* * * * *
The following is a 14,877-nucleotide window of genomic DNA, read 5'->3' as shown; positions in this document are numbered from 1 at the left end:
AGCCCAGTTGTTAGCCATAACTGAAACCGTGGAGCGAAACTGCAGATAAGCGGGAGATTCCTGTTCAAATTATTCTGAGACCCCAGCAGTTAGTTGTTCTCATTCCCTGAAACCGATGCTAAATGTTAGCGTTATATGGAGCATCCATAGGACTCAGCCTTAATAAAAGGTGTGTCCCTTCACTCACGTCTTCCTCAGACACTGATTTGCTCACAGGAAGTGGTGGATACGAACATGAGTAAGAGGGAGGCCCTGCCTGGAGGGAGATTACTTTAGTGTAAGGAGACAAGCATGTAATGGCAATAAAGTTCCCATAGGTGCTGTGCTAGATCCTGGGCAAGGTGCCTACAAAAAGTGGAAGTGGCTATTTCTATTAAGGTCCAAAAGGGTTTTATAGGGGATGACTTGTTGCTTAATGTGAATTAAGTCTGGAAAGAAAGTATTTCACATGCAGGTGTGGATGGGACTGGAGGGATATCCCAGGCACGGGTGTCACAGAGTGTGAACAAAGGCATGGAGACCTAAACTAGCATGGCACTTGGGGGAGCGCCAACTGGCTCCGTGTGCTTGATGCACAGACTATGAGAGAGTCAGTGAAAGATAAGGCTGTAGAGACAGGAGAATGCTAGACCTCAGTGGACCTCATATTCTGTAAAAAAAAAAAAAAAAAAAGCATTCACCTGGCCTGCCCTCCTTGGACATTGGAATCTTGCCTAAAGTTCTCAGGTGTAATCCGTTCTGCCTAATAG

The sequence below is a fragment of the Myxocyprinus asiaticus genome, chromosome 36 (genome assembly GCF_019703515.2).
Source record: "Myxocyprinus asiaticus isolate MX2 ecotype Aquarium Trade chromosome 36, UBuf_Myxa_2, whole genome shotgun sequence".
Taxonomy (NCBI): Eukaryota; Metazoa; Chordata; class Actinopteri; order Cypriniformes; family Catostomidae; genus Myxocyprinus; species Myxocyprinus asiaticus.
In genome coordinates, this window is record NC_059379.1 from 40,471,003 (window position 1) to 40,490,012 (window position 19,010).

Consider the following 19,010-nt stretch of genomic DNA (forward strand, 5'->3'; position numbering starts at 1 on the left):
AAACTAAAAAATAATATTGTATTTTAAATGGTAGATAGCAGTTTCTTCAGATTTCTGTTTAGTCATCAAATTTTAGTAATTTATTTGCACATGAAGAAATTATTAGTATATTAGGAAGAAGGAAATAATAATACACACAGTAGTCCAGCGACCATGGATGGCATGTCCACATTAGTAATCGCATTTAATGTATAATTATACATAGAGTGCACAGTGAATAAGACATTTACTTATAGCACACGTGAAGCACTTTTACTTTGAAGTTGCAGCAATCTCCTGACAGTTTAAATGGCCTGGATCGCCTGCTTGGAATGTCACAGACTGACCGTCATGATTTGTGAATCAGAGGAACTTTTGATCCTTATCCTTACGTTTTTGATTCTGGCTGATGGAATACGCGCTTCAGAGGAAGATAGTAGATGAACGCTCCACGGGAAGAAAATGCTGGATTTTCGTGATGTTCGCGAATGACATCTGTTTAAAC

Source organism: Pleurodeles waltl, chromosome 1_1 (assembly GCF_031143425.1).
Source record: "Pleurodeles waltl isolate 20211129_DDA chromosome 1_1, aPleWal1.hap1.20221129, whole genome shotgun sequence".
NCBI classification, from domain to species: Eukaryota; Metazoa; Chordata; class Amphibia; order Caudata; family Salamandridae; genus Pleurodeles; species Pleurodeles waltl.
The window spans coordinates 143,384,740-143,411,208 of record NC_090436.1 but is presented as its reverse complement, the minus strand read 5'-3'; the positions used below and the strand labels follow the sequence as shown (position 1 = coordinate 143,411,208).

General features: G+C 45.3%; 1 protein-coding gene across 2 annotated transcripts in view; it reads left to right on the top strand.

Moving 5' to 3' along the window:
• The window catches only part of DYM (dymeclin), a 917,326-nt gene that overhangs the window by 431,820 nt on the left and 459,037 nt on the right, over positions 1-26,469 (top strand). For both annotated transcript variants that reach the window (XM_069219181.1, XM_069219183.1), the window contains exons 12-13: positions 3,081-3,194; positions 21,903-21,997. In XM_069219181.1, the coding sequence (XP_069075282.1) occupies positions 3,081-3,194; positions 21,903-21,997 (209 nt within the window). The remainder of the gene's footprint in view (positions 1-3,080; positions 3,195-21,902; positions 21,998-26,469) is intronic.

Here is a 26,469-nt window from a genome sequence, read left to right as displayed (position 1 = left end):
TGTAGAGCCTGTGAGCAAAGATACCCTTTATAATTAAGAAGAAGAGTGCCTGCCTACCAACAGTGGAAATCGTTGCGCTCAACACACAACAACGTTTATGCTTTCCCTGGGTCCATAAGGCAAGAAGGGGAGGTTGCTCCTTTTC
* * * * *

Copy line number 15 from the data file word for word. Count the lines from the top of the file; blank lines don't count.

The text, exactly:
• The window catches only part of DYM (dymeclin), a 917,326-nt gene that overhangs the window by 431,820 nt on the left and 459,037 nt on the right, over positions 1-26,469 (top strand). For both annotated transcript variants that reach the window (XM_069219181.1, XM_069219183.1), the window contains exons 12-13: positions 3,081-3,194; positions 21,903-21,997. In XM_069219181.1, the coding sequence (XP_069075282.1) occupies positions 3,081-3,194; positions 21,903-21,997 (209 nt within the window). The remainder of the gene's footprint in view (positions 1-3,080; positions 3,195-21,902; positions 21,998-26,469) is intronic.